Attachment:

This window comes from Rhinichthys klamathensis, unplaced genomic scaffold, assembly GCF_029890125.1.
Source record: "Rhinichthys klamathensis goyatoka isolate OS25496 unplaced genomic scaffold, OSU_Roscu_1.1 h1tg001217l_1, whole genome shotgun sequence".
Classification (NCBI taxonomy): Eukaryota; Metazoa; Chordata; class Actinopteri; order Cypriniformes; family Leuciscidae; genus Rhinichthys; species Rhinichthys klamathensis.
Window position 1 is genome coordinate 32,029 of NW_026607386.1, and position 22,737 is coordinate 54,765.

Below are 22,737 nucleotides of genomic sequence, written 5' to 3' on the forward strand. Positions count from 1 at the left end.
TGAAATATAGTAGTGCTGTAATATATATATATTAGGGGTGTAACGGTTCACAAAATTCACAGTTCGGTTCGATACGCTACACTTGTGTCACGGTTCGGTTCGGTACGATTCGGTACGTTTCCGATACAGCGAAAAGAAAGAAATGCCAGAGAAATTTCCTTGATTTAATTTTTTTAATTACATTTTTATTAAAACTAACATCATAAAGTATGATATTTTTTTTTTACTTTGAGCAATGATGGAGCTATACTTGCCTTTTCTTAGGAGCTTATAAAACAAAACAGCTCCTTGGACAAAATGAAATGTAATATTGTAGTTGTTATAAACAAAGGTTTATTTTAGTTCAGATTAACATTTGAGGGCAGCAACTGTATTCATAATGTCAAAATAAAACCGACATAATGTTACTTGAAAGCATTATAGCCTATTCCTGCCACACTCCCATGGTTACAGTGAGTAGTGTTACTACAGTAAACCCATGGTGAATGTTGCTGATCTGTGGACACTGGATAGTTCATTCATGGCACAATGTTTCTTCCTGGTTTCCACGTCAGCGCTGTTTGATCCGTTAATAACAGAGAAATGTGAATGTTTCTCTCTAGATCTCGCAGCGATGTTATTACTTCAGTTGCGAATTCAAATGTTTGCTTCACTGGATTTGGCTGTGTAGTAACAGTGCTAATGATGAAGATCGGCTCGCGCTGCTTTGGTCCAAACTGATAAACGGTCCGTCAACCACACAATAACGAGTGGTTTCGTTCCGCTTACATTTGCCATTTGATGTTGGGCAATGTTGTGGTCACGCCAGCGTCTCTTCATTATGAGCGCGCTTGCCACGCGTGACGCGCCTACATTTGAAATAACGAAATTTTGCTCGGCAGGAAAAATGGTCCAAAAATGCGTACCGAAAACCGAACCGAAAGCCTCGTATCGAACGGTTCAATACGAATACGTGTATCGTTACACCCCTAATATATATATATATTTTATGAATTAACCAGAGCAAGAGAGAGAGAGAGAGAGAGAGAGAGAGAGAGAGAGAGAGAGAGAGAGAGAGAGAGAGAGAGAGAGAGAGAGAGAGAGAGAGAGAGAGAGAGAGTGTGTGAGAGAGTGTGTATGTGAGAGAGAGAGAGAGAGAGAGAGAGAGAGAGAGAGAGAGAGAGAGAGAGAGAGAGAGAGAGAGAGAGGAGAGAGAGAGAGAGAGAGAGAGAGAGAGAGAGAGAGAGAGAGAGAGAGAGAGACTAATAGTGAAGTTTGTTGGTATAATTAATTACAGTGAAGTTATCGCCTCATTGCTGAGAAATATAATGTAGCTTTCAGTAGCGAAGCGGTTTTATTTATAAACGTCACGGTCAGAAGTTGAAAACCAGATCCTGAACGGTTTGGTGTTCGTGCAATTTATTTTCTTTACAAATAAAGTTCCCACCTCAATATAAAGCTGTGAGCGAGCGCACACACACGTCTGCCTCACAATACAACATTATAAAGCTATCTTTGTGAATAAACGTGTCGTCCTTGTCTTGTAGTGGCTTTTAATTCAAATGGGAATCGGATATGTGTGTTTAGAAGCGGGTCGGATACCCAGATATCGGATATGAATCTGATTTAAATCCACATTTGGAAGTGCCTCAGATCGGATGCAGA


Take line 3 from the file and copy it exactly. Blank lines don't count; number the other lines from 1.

Classification (NCBI taxonomy): Eukaryota; Metazoa; Chordata; class Actinopteri; order Cypriniformes; family Leuciscidae; genus Rhinichthys; species Rhinichthys klamathensis.